There is a tangible energy in Melbourne’s central business district, where historic pubs and modern skyscrapers coexist and a steady stream of trams transport people down the main thoroughfares. We learned early on to explore beyond the major streets in order to get a good look at the culture that lies in the laneways in Melbourne. The alleys, arcades and street art we found were fascinating and are one of the best things to do in Melbourne!
A History of Laneways in Melbourne
In 1837, Melbourne’s street plan was laid out in a grid with major and minor streets alternating (99 feet and 33 feet wide, respectively) resulting in blocks of 20 parcels of land. As building commenced, alleys, or laneways, between the buildings provided delivery entrances and a space for rubbish collection. In some cases, the only entrance to a shop was from the laneway. As time progressed, some buildings were remodeled (or rebuilt all together) and eliminated the space. However, other buildings upgraded their facades, but left the laneways as they were.
For a period of time, the dark laneways in Melbourne were far from inviting, but there was a surge in the 1990s to revamp these forgotten lanes. Art galleries, shops, restaurants and bars have repurposed the once seedy space creating atmospheric shopping, dining and drinking experiences. Most laneways aren’t marked on the free tourist map (a small Laneways brochure is available though), but we were never shy to detour into the narrow alleys, which led us to all sorts of gems.
Restaurants and Bars on the Laneways in Melbourne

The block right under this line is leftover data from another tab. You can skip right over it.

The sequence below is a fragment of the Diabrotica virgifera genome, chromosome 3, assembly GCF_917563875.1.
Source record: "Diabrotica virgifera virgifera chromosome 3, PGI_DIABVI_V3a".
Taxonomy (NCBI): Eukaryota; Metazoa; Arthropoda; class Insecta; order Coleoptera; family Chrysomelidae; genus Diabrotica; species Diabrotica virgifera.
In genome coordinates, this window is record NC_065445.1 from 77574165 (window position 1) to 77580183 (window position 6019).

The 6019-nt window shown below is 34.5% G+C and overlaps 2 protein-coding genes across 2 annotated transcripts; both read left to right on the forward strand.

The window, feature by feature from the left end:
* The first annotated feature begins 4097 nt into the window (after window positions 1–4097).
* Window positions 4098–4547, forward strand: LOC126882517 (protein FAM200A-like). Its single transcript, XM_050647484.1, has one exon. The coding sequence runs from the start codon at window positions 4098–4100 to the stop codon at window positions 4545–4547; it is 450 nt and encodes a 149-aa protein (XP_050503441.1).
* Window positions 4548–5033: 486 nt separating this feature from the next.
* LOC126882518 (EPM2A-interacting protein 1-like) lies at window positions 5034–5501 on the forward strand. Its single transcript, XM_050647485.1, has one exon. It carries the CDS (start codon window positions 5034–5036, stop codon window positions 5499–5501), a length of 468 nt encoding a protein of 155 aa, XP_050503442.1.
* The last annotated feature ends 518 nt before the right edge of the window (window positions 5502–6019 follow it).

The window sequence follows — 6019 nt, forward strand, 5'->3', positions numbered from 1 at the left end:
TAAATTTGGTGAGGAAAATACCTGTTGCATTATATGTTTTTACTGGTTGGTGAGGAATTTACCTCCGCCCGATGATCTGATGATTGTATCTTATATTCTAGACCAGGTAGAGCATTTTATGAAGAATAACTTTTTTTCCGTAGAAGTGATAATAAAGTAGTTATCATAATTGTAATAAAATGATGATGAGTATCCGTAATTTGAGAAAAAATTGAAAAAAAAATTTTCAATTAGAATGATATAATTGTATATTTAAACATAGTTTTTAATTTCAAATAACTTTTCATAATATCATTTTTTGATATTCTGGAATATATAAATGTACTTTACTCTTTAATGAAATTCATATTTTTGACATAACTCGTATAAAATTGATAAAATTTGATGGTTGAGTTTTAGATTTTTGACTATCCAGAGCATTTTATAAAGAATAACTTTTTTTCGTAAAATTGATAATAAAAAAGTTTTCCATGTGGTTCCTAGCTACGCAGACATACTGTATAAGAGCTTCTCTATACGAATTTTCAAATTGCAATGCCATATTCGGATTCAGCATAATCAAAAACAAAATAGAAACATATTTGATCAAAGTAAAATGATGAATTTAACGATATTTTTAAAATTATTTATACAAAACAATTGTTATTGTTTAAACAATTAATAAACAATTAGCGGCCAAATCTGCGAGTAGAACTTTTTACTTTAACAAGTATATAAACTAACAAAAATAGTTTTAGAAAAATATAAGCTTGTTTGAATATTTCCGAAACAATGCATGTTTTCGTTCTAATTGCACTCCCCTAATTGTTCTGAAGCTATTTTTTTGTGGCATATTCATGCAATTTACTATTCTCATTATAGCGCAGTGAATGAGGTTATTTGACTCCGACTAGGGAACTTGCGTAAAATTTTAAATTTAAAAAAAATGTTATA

Hardware Lane was one of the first laneways in Melbourne converted into usable space in the 1980s, and was done so with an Italian ambiance. We felt as if we had been temporarily transported to Italy as the scent of garlic and tomato wafted through the air. We dined alfresco and indulged in scrumptious antipasto, pizza and pasta at Max on Hardware.
To travel back in time, we headed to The Mitre Tavern on Bank Place. It’s the oldest building in all of Melbourne and has retained its historic appeal as the city has literally grown up around it. Originally built as a private residence, the first liquor license was issued in 1868. Today, business men huddle around tables with an after-work pint. We joined the Tuesday night trivia and our team, The Best Yank Trivia Team in the Southern Hemisphere, came in dead last, but that didn’t take away from our good time.
On Corrs Lane, we found several niche bars, including Berlin Bar, that made us feel as if we had been let in on an incredible secret. But, the truly hidden gem is The Croft Institute at the end of Croft Alley. I glanced back over my shoulder more than once as we made our way down the dark laneway to the insane asylum themed bar. The drinks range from a $5 mystery can of beer to pricey craft cocktails stirred with syringes rather than straws.
Arcades in Melbourne
Arcades differ from Laneways. They are for pedestrian use only and often feel much more refined with tiled floors and sunlight filtering through the ceiling. Rather than urban bars, there are cafes, chocolate shops, artist galleries and boutique clothing stores. Furthermore, they aren’t new. Two of the oldest arcades, Block Arcade and Royal Arcade, have been around since the late 1800s.
Laneways in Melbourne have Street Art
Not all laneways in Melbourne have been converted into trendy enclaves filled with eating and drinking establishments. Instead, many of the brick walls of the back alleys have become a place for street artists to share their work.
Entire laneways are covered in spray paint, stencil work and murals. But, it’s not graffiti (which is illegal); they are commissioned works of art. Through applications and permits, building owners can offer their walls for painting.
For walls that can be reached without scaffolding, the art is continually changing, which enhances the dynamics of the laneways in Melbourne. Hosier Lane is quite well-known for its street art and is seldom found void of people, but Union Lane and AC/DC Lane have fantastic displays, as well.
We want to know: Have you ventured into the laneways in Melbourne? Which is your favorite?